So here I am, enjoying my new home in Connecticut with its new kitchen, and its new washer/dryer, and its quaint habit of shedding gutter covers whenever there’s a strong wind, and I come across this fun headline from the Huffington Post:
This is the kind of headline I’d more expect to find in the New York Post, except that it would be accompanied by a picture of a girl in a bikini. She’d be wearing sunglasses, though, to make it relevant.
Anyway, the article goes on to say:
A new study published in the journal Space Weather analyzed the frequency of the solar storms that cause auroras and found that there’s a one in eight chance that by 2020 the Earth will be affected by a major solar flare. The risk is far greater than previously thought.
… high-energy particles liberated by a major flare might cause “disruption of the transportation, communication, banking and finance systems, and government services; the breakdown of the distribution of potable water owing to pump failure, and the loss of perishable foods and medications because of lack of refrigeration,” according to a National Resource Council report from 2008.
(The last such event was) the so-called Carrington event of 1859, which caused widespread disruption of communication systems as well as brilliant auroras as far south as the Caribbean.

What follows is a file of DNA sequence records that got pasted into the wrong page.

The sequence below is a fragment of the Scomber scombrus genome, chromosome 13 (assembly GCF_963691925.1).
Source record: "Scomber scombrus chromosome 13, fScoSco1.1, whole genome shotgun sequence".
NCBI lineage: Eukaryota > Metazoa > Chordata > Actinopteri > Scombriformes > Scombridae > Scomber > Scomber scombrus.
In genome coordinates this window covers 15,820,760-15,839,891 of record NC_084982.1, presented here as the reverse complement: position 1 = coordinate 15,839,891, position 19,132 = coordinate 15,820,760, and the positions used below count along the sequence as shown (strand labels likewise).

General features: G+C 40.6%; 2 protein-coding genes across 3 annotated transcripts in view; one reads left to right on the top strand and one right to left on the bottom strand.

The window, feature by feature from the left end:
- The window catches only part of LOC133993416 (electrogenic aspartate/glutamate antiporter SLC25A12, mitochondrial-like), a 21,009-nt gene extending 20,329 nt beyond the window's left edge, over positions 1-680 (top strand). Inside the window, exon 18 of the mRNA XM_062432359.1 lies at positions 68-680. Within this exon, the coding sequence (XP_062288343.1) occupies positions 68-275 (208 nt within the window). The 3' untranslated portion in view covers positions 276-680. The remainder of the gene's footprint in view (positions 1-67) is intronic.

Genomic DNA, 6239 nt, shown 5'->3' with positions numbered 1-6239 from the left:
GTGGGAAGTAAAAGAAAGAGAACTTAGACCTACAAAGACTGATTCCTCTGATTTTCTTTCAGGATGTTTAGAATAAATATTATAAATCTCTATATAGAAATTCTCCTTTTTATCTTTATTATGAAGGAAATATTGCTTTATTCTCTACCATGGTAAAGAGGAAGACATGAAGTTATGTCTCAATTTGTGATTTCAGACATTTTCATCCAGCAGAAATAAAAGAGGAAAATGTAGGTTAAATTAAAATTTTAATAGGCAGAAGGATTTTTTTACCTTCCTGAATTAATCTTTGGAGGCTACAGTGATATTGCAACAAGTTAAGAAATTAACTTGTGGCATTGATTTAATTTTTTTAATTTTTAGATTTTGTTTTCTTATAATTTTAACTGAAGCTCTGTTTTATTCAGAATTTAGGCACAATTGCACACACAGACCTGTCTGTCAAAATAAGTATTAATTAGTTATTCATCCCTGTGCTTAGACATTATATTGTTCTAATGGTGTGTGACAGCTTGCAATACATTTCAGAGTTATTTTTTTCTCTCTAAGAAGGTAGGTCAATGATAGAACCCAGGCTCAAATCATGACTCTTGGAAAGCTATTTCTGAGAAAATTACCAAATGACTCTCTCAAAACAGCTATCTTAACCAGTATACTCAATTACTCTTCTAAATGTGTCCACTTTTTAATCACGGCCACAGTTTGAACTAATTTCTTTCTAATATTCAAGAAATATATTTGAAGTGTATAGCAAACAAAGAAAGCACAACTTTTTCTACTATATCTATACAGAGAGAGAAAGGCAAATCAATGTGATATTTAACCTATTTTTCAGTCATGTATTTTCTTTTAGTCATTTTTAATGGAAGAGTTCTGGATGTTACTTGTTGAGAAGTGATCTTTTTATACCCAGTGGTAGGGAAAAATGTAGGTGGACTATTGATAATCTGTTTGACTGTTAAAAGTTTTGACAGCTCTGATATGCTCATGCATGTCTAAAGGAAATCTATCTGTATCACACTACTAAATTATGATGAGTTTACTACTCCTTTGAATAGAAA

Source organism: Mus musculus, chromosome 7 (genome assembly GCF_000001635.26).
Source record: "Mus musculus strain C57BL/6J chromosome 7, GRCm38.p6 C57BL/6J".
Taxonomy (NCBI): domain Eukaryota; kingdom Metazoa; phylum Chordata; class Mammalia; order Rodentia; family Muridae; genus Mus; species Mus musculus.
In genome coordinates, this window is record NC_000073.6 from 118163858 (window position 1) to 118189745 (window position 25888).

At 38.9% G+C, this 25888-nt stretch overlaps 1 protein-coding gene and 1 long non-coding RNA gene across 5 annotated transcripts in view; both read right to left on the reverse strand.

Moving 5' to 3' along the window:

Okay, I have a few questions:
- There’s an actual publication called Space Weather?
- Can I get one of their umbrellas?
- How would one notice a breakdown in government services?
- Will I finally get to eat the canned goods we bought in preparation for Y2K?
- What sort of communication systems were disrupted in 1859? Were people suddenly unable to talk? Did the horse pulling the newspaper wagon get frightened by the bright solar lights? Did the dots and dashes get mixed up on the telegraph?
- What SPF should your sunblock be for such an event?
Of course, now that I’m a homeowner, I worry about things that might suddenly turn me into just a landowner, especially if it’s something I may not be insured for. Does a typical homeowner’s policy cover the explosion of the sun? I do not know. But I’ll tell you one thing: I’m happy we don’t have any skylights.
And here’s the most important question I have: should I bother to start watching any new TV shows? I mean, what if I had spent six years watching Lost only to have a solar storm wipe out the world before the series finale?
I would have been so pissed!
See you soon.
P.S. Believe it or not, the graphic in this post–which is even offensive to a Caucasian-American like me–was actually created by a major metropolitan newspaper, the New York Daily News, to accompany a 2010 article about how solar storms were about to destroy us. Let us all give thanks that nobody had yet heard of Jeremy Lin.